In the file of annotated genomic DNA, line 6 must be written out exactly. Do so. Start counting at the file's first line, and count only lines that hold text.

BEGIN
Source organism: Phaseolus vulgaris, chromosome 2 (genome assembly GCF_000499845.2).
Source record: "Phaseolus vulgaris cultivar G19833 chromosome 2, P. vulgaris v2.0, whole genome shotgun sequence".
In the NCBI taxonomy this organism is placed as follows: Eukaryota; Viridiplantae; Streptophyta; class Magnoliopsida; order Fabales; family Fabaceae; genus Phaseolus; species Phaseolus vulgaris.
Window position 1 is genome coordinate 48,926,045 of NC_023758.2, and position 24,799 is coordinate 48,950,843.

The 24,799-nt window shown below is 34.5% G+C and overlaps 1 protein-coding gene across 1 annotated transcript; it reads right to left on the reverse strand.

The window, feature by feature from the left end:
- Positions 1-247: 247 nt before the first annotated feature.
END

The window, feature by feature from the left end: